October 1, 2013
Last Tuesday, a 7.7-magnitude earthquake hit Pakistan, causing widespread destruction, the creation of a new island off the country’s coastline and at least 515 deaths.
Of course, there’s nothing we can do to prevent such disasters—earthquakes result from the shifting and collision of enormous, continent-scale tectonic plates over which we have no control. If we know a massive quake is about to strike, though, there may be measures we can take to better protect ourselves.
But how could we possibly know when a quake is about to hit? Seismologists are extremely good at characterizing the overall hazards that those living in fault zones face, but they’re far away from being able (and may never have the ability) to predict exactly when an earthquake will strike.
Undeterred, several different teams of scientists are hatching plans for a new kind of solution. And the key to their success may may be the smartphone in your pocket.
Their idea takes advantage of the fact that most new smartphones include a tiny chip called an accelerometer. These chips measure the movement of the phone in three directions (up-down, left-right, and backward-forward) to customize your experience as you use the phone—for example, rotating the display if you turn the device.
As it happens, seismometers (the large, expensive instruments used by geologists to detect and measure earthquakes) do essentially the same thing, albeit with much more accuracy. Still, the tiny accelerometers we already carry around with us all the time could allow scientists to gather much more real-time data than is currently available—there are countless times more smartphones than seismometers, they’re much cheaper and they’re already deployed in a wide range of locations—if they can actually measure earthquake movement with sufficient precision.
Recently, Antonino D’Alessandro and Giuseppe D’Anna, a pair of seismologists at Italy’s Istituto Nazionale di Geofisica e Vulcanologia, set out to resolve this question. To assess the accelerometers—specifically, the LIS331DLH MEMS accelerometer used in iPhones—the duo placed five iPhones on a vibrating table in a variety of positions (flat, angled on top of a wedge-shaped piece, and vertical) and compared the data they recorded with a professional-quality earthquake sensor for reference.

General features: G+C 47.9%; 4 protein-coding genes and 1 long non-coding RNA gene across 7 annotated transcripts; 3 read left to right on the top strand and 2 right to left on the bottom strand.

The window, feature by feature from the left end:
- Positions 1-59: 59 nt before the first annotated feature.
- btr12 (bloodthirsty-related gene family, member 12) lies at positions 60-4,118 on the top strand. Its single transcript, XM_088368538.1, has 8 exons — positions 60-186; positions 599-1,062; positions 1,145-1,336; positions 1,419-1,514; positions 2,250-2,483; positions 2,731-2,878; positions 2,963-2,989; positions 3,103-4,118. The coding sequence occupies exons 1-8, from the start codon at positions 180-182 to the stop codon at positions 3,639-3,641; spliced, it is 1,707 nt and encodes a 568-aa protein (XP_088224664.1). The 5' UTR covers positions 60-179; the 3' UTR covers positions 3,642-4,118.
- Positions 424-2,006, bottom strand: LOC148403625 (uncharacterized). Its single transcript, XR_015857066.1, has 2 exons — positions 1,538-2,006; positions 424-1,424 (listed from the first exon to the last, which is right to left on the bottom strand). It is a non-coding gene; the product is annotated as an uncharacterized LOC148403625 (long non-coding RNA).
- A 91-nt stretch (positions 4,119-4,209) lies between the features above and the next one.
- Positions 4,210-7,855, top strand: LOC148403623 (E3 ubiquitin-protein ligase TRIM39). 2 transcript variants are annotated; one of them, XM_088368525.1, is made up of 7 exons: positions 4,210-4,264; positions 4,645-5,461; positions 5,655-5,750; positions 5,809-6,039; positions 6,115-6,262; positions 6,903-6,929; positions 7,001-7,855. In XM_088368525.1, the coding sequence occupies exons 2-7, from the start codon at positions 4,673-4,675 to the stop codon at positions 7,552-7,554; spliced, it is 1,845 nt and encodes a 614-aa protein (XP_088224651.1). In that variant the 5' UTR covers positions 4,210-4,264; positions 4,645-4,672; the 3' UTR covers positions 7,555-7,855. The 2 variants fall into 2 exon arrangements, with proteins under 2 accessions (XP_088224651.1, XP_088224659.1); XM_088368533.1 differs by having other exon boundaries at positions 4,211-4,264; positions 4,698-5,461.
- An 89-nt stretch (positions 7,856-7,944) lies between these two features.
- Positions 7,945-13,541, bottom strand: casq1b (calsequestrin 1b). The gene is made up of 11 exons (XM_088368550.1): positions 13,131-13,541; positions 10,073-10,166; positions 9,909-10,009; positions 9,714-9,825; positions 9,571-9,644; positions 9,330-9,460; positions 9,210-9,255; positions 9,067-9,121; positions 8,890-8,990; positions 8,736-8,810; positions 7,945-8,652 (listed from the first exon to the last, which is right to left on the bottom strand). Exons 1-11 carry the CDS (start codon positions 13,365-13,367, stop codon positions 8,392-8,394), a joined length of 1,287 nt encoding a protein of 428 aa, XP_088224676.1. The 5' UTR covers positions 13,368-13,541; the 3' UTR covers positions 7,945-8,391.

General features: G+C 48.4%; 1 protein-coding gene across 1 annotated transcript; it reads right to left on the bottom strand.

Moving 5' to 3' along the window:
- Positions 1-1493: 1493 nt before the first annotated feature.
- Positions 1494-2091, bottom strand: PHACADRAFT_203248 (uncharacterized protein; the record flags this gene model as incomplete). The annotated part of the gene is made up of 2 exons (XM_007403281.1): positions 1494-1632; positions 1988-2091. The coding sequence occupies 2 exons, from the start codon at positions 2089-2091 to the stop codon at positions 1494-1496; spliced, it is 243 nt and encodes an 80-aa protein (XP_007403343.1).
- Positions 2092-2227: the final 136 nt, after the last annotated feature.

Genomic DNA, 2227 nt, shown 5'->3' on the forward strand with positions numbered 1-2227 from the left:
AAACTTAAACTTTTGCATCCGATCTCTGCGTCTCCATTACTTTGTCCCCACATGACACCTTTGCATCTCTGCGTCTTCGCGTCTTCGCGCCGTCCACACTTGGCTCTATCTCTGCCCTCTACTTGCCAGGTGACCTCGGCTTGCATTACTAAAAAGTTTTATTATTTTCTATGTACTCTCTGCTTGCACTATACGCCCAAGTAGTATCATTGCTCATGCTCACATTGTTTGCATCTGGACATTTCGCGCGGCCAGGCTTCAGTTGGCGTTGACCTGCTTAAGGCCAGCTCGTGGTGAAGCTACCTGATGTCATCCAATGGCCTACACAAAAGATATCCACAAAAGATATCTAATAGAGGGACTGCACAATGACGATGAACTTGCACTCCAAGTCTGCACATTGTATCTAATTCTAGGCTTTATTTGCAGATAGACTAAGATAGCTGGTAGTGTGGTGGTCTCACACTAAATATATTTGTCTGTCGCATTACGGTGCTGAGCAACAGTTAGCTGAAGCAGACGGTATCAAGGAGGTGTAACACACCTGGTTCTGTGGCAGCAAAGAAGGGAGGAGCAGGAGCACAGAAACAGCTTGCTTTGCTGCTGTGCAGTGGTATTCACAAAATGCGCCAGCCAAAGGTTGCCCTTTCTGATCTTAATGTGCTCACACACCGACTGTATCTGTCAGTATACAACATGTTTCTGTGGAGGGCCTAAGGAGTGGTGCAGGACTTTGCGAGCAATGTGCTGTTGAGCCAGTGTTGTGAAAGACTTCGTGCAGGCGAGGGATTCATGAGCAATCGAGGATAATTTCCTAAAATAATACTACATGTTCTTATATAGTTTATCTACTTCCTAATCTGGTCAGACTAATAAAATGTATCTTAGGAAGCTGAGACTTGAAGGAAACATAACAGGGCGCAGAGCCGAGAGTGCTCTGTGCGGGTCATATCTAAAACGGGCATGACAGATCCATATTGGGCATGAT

Their results, published Sunday in the Bulletin of the Seismological Society of America, showed that the iPhone accelerometers performed even better than they expected. “When we compared the signals, we pleasantly surprised by the result—the recordings were virtually identical,” D’Alessandro says. “An accelerometer that costs a few dollars was able to record acceleration with high fidelity, very similar to a professional accelerometer that costs a few thousand.”
There are some limitations: the iPhone accelerometers aren’t as sensitive to weak vibrations, so during the tests, they were only able to record movements that correspond to earthquakes that would register as magnitude 5 or higher. But ”these limits will be overcome in the near future,” says D’Alessandro. “Because these chips are widely used in laptops, games controllers and mobile phones, research into improving them is going on around the world.”
The next step would be developing software to allow normal users to harness these accelerometers’ capabilities, turning their smartphones into mobile earthquake sensing systems. Last December, Berkeley researchers announced plans to develop an app that would allow users to donate their accelerometer data to earthquake research. Stanford’s Quake-Catcher Network and Caltech’s Community Seismic Network—both of which use small purpose-built seismometers that are distributed to volunteers and plugged into their computers—could serve as a model for this sort of network.
Once in place, the network would be able to gather a huge amount of data from thousands of geographically-dispersed users, allowing researchers to see how quakes move with finer resolution. If enough phones are on this network, emergency workers may be able to quickly gauge where they could most efficiently devote their time after a quake hits.
But how do you go from documenting earthquakes to warning people about when dangerous shaking will occur? As The Atlantic points out, the key is that earthquakes are actually comprised of two types of waves that ripple through the earth: P-waves, which arrive first and are difficult for humans to sense, and S-waves, which typically come a few seconds later and cause the majority of the physical damage.
If we had software installed on our phones that automatically detected strong P-waves and sounded an alarm, we might have a few scant seconds to take cover before the S-waves hit (officials recommend dropping to the ground, huddling under a stable table or desk and getting away from windows and doors). It’s not much, but in some cases, a just a few crucial seconds of warning could make all the difference.
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